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  • Writer's pictureMario Nicolais

How a presidential election begins to feel a lot like The Long Night

After years waiting for the confrontation, sifting through subplots and intrigue, following characters rising and falling in their roles and enduring an endless build up, the most anticipated battle finally arrived.

That is effectively the description of “The Long Night,” one of the most polarizing episodes in the final season from Game of Thrones aired last year. 

It is also a perfect descriptor for what many people across the country experienced in the immediate aftermath of the 2020 presidential election.

Politicos and engaged citizens alike altered schedules to count down to the close of polls on the East Coast on Tuesday night. They were eager with anticipation, and the actual results began tumbling in quickly.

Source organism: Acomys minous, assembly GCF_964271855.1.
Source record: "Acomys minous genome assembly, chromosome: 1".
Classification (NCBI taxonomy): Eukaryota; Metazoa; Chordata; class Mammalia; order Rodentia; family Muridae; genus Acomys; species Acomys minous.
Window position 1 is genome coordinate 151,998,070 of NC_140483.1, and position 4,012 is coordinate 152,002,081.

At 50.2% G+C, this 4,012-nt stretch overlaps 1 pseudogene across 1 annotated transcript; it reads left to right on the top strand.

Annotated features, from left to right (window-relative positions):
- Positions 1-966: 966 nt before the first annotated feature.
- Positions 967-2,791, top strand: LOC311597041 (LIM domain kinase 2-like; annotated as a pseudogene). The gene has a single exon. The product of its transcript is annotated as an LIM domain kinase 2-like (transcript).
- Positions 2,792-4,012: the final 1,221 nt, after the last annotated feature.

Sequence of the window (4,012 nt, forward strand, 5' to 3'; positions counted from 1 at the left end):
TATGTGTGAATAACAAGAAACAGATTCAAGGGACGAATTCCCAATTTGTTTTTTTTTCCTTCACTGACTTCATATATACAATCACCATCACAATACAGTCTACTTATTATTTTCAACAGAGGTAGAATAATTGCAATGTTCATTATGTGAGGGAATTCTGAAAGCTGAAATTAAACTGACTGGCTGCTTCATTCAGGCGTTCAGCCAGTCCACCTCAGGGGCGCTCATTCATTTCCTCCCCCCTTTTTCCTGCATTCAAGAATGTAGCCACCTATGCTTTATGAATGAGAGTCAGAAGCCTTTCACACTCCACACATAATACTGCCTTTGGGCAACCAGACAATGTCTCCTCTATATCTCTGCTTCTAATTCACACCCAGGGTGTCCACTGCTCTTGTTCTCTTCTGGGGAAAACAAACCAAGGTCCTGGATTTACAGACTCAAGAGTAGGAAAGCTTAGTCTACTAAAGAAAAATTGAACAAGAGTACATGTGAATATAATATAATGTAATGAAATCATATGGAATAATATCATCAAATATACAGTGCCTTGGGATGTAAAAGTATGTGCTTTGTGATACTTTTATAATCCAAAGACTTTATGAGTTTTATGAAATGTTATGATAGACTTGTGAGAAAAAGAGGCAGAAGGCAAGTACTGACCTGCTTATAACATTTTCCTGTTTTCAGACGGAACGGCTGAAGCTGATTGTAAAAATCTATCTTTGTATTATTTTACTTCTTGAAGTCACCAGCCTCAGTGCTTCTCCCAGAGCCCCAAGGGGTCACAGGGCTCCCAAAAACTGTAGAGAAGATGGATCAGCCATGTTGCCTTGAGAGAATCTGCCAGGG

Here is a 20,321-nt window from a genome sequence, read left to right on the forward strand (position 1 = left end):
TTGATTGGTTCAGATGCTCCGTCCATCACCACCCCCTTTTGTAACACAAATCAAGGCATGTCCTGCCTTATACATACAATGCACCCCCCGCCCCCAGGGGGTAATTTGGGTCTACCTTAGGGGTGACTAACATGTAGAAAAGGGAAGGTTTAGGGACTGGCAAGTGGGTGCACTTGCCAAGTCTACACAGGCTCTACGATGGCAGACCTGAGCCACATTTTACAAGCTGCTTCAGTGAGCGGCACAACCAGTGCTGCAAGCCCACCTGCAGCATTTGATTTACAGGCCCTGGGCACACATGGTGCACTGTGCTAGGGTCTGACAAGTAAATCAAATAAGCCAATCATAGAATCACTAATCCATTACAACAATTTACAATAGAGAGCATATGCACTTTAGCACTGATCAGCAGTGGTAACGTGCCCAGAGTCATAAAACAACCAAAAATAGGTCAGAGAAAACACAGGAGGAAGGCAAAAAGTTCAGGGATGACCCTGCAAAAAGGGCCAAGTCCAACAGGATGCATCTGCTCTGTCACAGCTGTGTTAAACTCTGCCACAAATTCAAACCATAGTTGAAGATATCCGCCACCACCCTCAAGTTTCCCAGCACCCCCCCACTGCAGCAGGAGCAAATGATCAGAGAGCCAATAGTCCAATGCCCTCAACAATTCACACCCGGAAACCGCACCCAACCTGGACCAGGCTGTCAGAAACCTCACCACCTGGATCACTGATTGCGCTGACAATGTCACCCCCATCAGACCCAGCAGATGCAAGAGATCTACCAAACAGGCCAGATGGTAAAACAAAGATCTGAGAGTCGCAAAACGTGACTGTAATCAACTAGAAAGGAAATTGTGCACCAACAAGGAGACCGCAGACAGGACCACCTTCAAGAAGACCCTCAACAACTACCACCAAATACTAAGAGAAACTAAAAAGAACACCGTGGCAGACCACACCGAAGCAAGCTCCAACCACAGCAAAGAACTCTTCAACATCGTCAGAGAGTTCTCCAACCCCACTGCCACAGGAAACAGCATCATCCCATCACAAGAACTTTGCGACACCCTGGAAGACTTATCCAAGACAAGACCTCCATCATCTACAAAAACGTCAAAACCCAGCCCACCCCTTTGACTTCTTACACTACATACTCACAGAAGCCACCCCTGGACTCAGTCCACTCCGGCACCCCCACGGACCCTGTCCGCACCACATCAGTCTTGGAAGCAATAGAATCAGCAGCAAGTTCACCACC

Obvious states were slotted into columns for President Donald Trump and former Vice President Joe Biden almost from the outset. Depending on the channel my surfing thumb landed on, states like New York or Alabama or Connecticut or Indiana were called before even a single precinct reported.

But the big, early prizes portended the back and forth to come. Virginia originally looked like a shock upset for Trump until Fairfax County swung it definitively into Biden’s camp several hours later. Ohio, which processed mail ballots for more than a week before Election Day, raised hopes among Biden supporters before methodically draining it away as day-of votes were tallied in favor of Trump.

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